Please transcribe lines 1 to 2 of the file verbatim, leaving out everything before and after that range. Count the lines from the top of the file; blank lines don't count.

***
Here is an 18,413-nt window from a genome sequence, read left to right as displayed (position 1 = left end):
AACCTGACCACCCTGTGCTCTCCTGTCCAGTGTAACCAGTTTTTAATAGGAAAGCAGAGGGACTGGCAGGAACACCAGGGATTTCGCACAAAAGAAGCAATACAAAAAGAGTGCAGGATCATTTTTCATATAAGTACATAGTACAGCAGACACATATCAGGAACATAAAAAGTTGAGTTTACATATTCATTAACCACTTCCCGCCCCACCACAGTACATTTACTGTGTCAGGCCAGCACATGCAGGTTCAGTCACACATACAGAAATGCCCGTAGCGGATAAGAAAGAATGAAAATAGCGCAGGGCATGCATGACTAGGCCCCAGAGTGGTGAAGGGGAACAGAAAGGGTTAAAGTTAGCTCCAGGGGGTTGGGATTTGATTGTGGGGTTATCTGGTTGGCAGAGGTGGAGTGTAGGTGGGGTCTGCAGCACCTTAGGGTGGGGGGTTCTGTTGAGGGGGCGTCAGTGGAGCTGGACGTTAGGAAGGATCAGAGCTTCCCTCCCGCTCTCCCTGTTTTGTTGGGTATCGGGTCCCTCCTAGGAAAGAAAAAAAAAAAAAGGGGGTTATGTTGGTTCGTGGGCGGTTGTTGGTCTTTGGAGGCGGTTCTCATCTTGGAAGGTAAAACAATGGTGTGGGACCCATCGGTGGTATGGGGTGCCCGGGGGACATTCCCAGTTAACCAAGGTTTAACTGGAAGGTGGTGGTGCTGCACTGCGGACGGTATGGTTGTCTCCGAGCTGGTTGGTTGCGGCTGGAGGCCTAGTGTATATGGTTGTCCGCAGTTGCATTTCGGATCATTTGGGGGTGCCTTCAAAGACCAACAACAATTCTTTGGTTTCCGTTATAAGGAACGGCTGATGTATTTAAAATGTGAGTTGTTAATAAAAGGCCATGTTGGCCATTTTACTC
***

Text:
Here is an 18,413-nt window from a genome sequence, read left to right as displayed (position 1 = left end):
AACCTGACCACCCTGTGCTCTCCTGTCCAGTGTAACCAGTTTTTAATAGGAAAGCAGAGGGACTGGCAGGAACACCAGGGATTTCGCACAAAAGAAGCAATACAAAAAGAGTGCAGGATCATTTTTCATATAAGTACATAGTACAGCAGACACATATCAGGAACATAAAAAGTTGAGTTTACATATTCATTAACCACTTCCCGCCCCACCACAGTACATTTACTGTGTCAGGCCAGCACATGCAGGTTCAGTCACACATACAGAAATGCCCGTAGCGGATAAGAAAGAATGAAAATAGCGCAGGGCATGCATGACTAGGCCCCAGAGTGGTGAAGGGGAACAGAAAGGGTTAAAGTTAGCTCCAGGGGGTTGGGATTTGATTGTGGGGTTATCTGGTTGGCAGAGGTGGAGTGTAGGTGGGGTCTGCAGCACCTTAGGGTGGGGGGTTCTGTTGAGGGGGCGTCAGTGGAGCTGGACGTTAGGAAGGATCAGAGCTTCCCTCCCGCTCTCCCTGTTTTGTTGGGTATCGGGTCCCTCCTAGGAAAGAAAAAAAAAAAAAGGGGGTTATGTTGGTTCGTGGGCGGTTGTTGGTCTTTGGAGGCGGTTCTCATCTTGGAAGGTAAAACAATGGTGTGGGACCCATCGGTGGTATGGGGTGCCCGGGGGACATTCCCAGTTAACCAAGGTTTAACTGGAAGGTGGTGGTGCTGCACTGCGGACGGTATGGTTGTCTCCGAGCTGGTTGGTTGCGGCTGGAGGCCTAGTGTATATGGTTGTCCGCAGTTGCATTTCGGATCATTTGGGGGTGCCTTCAAAGACCAACAACAATTCTTTGGTTTCCGTTATAAGGAACGGCTGATGTATTTAAAATGTGAGTTGTTAATAAAAGGCCATGTTGGCCATTTTACTC